Have two arrays, with as many elements as pins to monitor. One array is for the previous status of the pin (0, or 1) and one for a debounce timer.

          Initialize both arrays to 0.

          Read the pins, either one at a time or all together.

          do for all pins:

          If the value read for one pin indicates it is active:

          1) if the value of the corresponding element of the status array is 0, trigger the desired action for that pin activating (zero the position variable or increment the variable for value currently displayed)

          2) set the status array to 1 and set the debounce timer value for that element to a constant (lets say 250). This prevents this pin from triggering the action again until the value has been inactive for a while and then another activation event comes in. Start small and increment the debounce timer until an event is counted only once.

          If the value read for that pin indicates it is not active:

          1) If the value of the element for the debouice timer is 1, set the value of the element in the status array to 0

          2) if the value of the element for the debounce timer is greater than 0, decrement it.

          now the code has time to read the serial port or do some other processing related to receiving from instructions from the master (don’t take too long here…)

          process the next pin.

          An optimization would be to merge the status and debounce arrays and instead check the debounce array for zero or non-zero values for the previous status logic and decrement its value for the debounce logic.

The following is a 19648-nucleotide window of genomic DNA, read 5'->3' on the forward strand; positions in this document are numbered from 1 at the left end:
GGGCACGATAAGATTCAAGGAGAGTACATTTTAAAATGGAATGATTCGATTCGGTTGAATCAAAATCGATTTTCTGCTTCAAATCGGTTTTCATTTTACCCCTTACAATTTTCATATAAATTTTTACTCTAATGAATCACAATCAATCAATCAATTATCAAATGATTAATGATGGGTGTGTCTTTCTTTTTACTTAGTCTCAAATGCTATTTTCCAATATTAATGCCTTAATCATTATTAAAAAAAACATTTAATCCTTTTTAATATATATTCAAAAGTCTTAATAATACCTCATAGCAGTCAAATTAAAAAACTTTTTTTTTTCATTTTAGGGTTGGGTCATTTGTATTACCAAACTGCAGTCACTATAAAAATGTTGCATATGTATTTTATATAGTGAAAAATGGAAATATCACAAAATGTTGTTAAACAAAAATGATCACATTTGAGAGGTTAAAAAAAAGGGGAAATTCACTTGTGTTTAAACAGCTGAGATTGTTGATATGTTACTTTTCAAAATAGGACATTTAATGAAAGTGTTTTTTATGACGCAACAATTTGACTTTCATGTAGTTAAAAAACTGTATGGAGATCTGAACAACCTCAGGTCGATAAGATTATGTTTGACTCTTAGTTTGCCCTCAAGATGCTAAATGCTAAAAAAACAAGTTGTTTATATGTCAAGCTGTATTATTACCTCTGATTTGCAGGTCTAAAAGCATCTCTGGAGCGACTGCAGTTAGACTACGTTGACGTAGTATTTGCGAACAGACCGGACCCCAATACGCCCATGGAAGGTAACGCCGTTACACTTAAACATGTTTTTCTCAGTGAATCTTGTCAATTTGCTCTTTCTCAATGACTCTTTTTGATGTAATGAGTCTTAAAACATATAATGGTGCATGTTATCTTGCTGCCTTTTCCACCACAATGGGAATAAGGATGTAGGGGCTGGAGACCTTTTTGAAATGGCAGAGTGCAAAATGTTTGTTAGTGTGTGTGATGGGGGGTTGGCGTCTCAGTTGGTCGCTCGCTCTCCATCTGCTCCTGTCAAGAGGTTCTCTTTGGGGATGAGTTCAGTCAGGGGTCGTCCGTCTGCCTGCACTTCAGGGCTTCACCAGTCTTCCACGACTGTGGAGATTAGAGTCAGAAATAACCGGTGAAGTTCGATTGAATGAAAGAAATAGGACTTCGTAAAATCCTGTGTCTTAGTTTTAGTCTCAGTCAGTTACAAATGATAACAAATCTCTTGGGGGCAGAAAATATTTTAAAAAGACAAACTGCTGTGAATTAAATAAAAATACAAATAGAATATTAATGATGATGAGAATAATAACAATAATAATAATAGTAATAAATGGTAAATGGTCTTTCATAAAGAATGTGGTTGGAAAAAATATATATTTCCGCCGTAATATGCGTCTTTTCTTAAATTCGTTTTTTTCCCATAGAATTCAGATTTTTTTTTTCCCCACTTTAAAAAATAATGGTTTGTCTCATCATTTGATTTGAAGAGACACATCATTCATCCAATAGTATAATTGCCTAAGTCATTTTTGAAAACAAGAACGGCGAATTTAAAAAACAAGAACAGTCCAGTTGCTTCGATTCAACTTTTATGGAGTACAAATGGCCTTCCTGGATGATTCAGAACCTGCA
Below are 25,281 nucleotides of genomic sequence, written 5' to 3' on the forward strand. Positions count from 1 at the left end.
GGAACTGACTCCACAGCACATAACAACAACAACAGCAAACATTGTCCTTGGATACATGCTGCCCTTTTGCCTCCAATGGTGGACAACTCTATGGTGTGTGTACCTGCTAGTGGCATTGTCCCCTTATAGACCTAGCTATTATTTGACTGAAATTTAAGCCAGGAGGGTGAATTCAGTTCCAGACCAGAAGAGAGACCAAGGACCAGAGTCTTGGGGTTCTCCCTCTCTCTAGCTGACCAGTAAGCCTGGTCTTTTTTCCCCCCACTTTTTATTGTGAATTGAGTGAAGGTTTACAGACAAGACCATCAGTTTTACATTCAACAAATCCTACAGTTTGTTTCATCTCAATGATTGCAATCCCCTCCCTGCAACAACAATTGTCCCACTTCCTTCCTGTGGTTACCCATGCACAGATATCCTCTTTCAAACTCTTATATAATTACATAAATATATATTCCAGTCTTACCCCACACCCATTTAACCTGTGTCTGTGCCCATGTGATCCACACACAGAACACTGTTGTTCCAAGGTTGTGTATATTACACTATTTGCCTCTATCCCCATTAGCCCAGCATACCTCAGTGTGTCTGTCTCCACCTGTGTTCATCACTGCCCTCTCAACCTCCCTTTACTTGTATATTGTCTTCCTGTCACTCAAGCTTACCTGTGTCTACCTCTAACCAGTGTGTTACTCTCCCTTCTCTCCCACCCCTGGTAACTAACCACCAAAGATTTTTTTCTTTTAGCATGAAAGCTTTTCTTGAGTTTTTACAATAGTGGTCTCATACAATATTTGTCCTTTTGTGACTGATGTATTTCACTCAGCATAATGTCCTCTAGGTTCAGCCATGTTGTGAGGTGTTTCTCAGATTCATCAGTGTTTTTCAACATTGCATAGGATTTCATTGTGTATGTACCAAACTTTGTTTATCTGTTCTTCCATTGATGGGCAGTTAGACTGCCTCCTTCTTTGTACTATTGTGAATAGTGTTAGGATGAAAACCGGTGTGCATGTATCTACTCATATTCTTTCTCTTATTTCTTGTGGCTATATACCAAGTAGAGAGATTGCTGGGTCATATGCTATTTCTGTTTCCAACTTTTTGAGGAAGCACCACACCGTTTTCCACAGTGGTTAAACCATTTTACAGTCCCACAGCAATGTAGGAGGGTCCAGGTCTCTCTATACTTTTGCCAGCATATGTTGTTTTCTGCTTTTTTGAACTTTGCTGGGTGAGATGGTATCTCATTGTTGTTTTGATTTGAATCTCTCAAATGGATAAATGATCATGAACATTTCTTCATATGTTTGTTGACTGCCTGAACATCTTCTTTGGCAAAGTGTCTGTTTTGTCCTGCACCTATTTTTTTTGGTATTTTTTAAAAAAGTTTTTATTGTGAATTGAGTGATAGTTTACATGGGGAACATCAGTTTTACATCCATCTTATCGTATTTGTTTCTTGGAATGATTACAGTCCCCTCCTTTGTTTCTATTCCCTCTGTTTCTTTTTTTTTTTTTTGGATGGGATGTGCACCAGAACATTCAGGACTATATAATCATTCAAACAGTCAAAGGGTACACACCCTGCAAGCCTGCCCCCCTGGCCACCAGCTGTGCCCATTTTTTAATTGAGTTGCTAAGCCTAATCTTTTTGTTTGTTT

1. I think this depends on your loop to be faster than the pulse time that comes from the sensor. Using an interrupt would let the microcontroller do other work while waiting for pulses. Gérald mentioned that the pulses come bunched together because of the synchronicity of the motors, which IMO makes this not an ideal situation to use polling.

            Also if you’re using a micro you’re definitely reading the pins one at a time. You’d have to use an FPGA to read them all together. Eventually you’ll run out of GPIO pins if you want to add lots of character units. If you don’t get tangled up in their individual sensor wires first, or get tired of picking up false positives from the nearby radio tower.

            A more robust and scalable way to control the displays is to configure each unit to receive a simple “set character” command issued by the main controller, and count up to that character on its own steam. You’d also want to put the displays on a shared bus, and make them addressable. The protocol could be something simple like a parallel bus, or it could be a serial connection like I2C to keep the wire count lower. You’d only need at most log(N) wires instead of N; and thus wouldn’t have to go looking around for some kind of Arduino MEGA Mega with even more pins.

    3. Connection between Raspberry Pi and Spotify is available if you get the Spotify Audio Converter from AudFree. It is OK to get the Spotify music files via the tool. Thus, you will be able to sync the songs to your device. Thins are not difficult for the streaming Spotify on Raspberry Pi or otehr devices of yours.

    4. Connection between Raspberry Pi and Spotify is available if you get the Spotify Audio Converter from AudFree. It is OK to get the Spotify music files via the tool. Thus, you will be able to sync the songs to your device. Thins are not difficult for the streaming Spotify on Raspberry Pi or otehr devices of yours.